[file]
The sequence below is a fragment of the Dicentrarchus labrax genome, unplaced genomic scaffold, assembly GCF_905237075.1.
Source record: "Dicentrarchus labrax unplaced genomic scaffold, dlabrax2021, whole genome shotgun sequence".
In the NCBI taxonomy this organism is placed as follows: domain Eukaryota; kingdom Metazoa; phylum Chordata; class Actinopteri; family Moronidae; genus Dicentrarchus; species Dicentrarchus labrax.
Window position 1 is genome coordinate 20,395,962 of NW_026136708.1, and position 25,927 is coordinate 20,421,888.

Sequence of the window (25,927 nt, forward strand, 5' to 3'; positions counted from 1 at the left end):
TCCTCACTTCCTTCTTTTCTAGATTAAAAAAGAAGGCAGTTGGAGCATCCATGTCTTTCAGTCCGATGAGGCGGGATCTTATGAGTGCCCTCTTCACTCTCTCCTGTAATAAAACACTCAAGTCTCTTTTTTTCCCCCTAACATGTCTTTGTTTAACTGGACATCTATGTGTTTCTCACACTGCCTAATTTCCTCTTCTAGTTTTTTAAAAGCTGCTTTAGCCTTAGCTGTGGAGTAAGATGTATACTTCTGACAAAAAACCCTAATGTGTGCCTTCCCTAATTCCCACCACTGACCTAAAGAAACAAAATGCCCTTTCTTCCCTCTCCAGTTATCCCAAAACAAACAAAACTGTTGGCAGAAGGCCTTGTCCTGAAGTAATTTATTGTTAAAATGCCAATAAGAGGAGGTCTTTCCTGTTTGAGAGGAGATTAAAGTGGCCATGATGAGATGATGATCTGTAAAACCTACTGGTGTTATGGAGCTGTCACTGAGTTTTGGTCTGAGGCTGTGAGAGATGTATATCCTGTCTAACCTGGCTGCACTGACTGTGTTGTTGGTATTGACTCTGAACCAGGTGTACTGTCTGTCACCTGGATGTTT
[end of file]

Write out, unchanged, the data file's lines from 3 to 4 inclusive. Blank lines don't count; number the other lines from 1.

In the NCBI taxonomy this organism is placed as follows: domain Eukaryota; kingdom Metazoa; phylum Chordata; class Actinopteri; family Moronidae; genus Dicentrarchus; species Dicentrarchus labrax.
Window position 1 is genome coordinate 20,395,962 of NW_026136708.1, and position 25,927 is coordinate 20,421,888.